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Everybody Eats: Join a food buying club and enjoy the savings

Combining grocery-buying resources can bring health benefits, helps fund access to local food

Want to save money on food? Try coming together in a group to buy your groceries in bulk.

Whether it’s a group of families sharing the purchase of a cow to provide a variety of beef cuts or a person joining a CSA (Community
Supported Agriculture) to ensure they get their weekly intake of locally grown vegetables, folks can band together to find cheaper ways to access the food they want to eat.

In Guelph we’re accustomed to co-operatives. With myriad examples of buying clubs from the traditional CSAs like those at the Ignatius Farm or the Thursday Guelph Farmers’ Market (Cedar Down Farms) and in the past, Guelph has been home to delicious sourdough bread, flowers and even cheese in a CSA or buying club.

Coming together to purchase food gives a sense of purpose and can build community.

Many folks in Guelph will remember the Garden Fresh Box. This program from the Guelph Community Health Centre offered a monthly box of fresh
produce including fruits and vegetables for a good price. Fresh fruits and vegetables arrived in a green tub with little to no packaging.

It has since been replaced by The SEED, a community grocery store that supports individual and community wellbeing. 

The benefit of these food buying clubs is that it has both health benefits (increases access and often consumption of fruit and vegetables) and helps
fund access to food in our community.

In this case, The SEED continues to support the Fresh Food Prescription program that allows health care providers (local doctors, nurse practitioners and registered dietitians) to “prescribe” fresh fruits and vegetables. By purchasing your groceries at The SEED, you are also supporting the Fresh Food Prescription program.

In the DIY era people are starting their own buying clubs. Whether you just want to share the cost of a giant bundle of toilet paper at Costco or initiate
your own natural foods buying club you can start by finding your people. A group of friends or family with similar food values is a good place to start.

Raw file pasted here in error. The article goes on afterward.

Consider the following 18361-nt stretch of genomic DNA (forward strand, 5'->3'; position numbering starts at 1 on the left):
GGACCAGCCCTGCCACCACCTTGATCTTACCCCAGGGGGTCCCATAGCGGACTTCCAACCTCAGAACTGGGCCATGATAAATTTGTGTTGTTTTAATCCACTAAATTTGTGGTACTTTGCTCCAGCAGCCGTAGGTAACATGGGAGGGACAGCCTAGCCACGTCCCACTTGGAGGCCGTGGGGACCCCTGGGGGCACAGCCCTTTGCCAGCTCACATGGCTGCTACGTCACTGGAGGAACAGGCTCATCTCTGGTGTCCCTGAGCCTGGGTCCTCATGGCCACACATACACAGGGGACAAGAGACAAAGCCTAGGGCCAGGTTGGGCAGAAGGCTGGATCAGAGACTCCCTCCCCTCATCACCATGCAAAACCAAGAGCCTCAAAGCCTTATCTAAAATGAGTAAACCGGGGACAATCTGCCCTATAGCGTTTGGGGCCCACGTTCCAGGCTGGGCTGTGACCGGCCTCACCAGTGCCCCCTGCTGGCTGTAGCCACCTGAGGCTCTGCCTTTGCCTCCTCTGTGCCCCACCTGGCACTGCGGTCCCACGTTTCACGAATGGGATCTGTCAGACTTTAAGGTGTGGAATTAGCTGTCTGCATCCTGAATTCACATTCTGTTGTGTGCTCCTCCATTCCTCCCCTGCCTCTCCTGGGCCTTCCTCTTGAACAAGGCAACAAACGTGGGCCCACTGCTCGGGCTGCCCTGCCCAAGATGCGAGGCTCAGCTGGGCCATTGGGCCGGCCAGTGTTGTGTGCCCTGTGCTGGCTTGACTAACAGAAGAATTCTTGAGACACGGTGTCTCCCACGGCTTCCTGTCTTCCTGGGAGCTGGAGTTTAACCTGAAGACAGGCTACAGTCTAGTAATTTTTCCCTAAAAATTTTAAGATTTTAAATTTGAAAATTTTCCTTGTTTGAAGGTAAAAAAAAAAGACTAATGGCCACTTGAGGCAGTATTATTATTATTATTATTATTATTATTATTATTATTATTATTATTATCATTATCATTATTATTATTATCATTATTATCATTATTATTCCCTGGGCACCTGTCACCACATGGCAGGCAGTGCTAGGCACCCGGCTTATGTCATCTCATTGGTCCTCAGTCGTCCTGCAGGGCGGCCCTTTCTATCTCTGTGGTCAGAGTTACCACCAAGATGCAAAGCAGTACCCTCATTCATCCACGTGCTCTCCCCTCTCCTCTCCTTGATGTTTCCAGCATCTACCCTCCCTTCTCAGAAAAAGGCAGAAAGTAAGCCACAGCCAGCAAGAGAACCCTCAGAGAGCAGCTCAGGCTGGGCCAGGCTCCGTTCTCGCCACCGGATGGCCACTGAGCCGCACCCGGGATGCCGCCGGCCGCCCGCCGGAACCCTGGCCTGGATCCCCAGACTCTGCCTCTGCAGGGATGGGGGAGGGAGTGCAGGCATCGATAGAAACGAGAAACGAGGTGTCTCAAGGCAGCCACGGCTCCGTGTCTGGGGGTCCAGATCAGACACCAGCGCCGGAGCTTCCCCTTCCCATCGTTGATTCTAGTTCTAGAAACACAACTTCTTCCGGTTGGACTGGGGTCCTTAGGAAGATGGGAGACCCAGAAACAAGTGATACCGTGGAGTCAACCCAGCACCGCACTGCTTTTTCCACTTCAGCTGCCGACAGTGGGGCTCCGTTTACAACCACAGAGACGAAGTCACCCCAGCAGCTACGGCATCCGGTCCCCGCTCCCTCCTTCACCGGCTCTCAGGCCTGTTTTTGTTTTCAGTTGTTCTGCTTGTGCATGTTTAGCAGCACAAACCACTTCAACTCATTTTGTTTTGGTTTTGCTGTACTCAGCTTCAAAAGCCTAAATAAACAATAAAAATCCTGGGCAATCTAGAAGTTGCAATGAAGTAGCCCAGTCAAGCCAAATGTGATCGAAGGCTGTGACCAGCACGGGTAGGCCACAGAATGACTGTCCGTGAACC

The Ontario Natural Food Co-op has ample experience with its buying clubs and even offers helpful advice on setting up your own buying club. Check
out the group's FAQs to start a buying club with them or even to get a sense of the first steps to starting your own successful buying club.

Looking for something simpler? Try gathering your friends and approaching a local farmer who farms or grows the products you’re interested in purchasing. For instance, raising the right number of chicks to grow into next winter’s Sunday dinner is possible for your local farmer with some
preliminary conversations. It can also help to keep the cost down for the farmer and ensure they receive income at a fair price for their work.

There are a lot of wonderful food initiatives happening at 10C in Guelph. Two wonderful ones include f.u.n. Fridays and Lady Sara’s Bounty.

Lady Sara’s Bounty is on a mission to simplify mealtimes for busy families. She offers a new menu every Tuesday and accepts orders until Friday at
noon. Her food is produced in 10C’s nourish kitchen each week and delivered to you.

While it is more expensive than cooking your own food it offers convenience and nutrition that would be hard to match in take-out food.

f.u.n. Fridays operates in the Onward Willow neighbourhood. F.U.N. is short for Food Uniting Neighbours and they offer food, food access resources and
take home grocery items every Friday in the Shelldale gym. Each week they are joined by The SEED who offer their sliding scale market at F.U.N. Fridays.

Other food organizations share information and local artists and musicians come to share their gifts.

Sounds like a great way for a community to come together to enjoy food and make change!